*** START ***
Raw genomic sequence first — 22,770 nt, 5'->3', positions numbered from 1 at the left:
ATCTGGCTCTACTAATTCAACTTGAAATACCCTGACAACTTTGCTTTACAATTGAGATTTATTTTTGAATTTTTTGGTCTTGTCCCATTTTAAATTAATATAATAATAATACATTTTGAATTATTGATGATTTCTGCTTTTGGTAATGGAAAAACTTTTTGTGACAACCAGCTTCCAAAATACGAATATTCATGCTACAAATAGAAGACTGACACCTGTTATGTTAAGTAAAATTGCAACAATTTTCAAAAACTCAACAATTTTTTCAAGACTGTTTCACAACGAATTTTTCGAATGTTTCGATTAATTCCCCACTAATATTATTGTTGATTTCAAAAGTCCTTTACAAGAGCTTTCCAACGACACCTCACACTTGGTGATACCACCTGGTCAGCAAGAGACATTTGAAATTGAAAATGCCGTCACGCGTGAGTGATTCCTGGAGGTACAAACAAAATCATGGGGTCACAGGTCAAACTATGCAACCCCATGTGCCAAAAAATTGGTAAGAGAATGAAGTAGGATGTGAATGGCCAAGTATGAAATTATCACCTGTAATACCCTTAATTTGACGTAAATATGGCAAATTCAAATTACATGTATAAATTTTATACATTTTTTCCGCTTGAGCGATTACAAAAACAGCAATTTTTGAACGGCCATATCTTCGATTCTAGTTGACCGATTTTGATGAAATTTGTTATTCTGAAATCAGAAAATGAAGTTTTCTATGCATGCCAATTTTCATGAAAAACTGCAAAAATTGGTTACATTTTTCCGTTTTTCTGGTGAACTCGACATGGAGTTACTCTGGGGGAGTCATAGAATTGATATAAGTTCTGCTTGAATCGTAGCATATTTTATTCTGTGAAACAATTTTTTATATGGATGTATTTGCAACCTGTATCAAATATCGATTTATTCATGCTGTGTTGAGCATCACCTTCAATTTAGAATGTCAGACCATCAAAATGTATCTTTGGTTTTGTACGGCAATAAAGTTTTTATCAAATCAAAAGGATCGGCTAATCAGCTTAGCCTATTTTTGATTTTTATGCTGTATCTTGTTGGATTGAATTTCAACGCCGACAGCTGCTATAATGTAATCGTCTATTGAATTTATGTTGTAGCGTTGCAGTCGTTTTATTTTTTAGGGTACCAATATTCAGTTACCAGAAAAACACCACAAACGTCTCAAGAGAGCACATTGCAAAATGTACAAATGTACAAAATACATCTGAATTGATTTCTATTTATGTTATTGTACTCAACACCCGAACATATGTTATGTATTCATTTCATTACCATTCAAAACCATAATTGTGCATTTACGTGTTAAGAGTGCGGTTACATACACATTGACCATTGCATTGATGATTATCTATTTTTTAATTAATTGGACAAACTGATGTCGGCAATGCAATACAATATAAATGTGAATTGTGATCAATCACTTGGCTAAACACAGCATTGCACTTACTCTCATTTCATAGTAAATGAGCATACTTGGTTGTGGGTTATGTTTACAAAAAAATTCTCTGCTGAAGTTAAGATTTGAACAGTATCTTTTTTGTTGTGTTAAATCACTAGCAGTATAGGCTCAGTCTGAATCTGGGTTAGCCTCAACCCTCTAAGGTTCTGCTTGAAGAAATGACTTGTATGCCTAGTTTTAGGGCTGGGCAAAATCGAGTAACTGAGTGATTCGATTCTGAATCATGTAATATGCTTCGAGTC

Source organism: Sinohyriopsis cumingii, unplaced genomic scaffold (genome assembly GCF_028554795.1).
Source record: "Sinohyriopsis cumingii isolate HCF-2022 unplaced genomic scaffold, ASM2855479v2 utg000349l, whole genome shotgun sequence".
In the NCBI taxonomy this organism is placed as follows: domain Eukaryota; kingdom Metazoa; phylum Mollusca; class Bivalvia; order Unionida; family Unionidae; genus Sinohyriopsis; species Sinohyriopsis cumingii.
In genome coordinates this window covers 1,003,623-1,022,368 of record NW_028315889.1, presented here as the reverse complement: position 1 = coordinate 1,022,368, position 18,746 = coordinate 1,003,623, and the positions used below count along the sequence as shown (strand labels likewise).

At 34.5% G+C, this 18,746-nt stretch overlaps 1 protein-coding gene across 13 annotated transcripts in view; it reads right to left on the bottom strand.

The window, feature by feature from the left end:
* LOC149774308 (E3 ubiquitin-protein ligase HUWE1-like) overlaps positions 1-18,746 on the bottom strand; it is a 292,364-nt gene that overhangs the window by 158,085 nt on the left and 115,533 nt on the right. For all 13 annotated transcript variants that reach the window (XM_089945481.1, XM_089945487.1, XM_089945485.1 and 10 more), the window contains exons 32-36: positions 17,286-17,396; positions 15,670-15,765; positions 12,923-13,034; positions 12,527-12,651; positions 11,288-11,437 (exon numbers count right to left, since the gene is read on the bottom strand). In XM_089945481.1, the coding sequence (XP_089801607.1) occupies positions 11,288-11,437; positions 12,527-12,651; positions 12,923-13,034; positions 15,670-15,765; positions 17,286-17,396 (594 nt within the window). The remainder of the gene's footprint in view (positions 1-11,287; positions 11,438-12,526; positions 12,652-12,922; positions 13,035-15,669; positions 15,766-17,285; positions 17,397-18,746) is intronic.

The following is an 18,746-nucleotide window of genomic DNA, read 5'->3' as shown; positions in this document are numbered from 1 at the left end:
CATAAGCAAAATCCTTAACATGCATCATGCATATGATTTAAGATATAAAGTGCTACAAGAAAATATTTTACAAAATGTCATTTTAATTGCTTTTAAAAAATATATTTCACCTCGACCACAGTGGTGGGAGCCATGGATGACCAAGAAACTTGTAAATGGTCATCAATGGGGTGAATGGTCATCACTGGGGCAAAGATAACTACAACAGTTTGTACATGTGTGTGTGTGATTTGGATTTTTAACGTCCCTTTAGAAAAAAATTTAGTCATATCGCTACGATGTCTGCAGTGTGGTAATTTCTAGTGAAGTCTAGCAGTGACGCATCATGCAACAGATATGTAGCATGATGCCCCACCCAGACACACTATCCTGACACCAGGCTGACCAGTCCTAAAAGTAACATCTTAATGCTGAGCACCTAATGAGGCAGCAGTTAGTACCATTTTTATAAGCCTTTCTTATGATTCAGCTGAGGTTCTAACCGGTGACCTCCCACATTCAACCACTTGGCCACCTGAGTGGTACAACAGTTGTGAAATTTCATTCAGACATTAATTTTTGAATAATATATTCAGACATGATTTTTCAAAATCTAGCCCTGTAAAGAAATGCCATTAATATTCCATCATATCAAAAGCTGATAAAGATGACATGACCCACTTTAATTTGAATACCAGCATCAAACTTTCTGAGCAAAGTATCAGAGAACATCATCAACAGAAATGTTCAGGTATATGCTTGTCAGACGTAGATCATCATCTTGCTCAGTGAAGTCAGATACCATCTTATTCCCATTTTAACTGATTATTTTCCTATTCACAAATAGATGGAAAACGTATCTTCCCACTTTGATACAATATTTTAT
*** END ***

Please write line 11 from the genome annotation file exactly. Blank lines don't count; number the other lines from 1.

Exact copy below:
CATAAGCAAAATCCTTAACATGCATCATGCATATGATTTAAGATATAAAGTGCTACAAGAAAATATTTTACAAAATGTCATTTTAATTGCTTTTAAAAAATATATTTCACCTCGACCACAGTGGTGGGAGCCATGGATGACCAAGAAACTTGTAAATGGTCATCAATGGGGTGAATGGTCATCACTGGGGCAAAGATAACTACAACAGTTTGTACATGTGTGTGTGTGATTTGGATTTTTAACGTCCCTTTAGAAAAAAATTTAGTCATATCGCTACGATGTCTGCAGTGTGGTAATTTCTAGTGAAGTCTAGCAGTGACGCATCATGCAACAGATATGTAGCATGATGCCCCACCCAGACACACTATCCTGACACCAGGCTGACCAGTCCTAAAAGTAACATCTTAATGCTGAGCACCTAATGAGGCAGCAGTTAGTACCATTTTTATAAGCCTTTCTTATGATTCAGCTGAGGTTCTAACCGGTGACCTCCCACATTCAACCACTTGGCCACCTGAGTGGTACAACAGTTGTGAAATTTCATTCAGACATTAATTTTTGAATAATATATTCAGACATGATTTTTCAAAATCTAGCCCTGTAAAGAAATGCCATTAATATTCCATCATATCAAAAGCTGATAAAGATGACATGACCCACTTTAATTTGAATACCAGCATCAAACTTTCTGAGCAAAGTATCAGAGAACATCATCAACAGAAATGTTCAGGTATATGCTTGTCAGACGTAGATCATCATCTTGCTCAGTGAAGTCAGATACCATCTTATTCCCATTTTAACTGATTATTTTCCTATTCACAAATAGATGGAAAACGTATCTTCCCACTTTGATACAATATTTTAT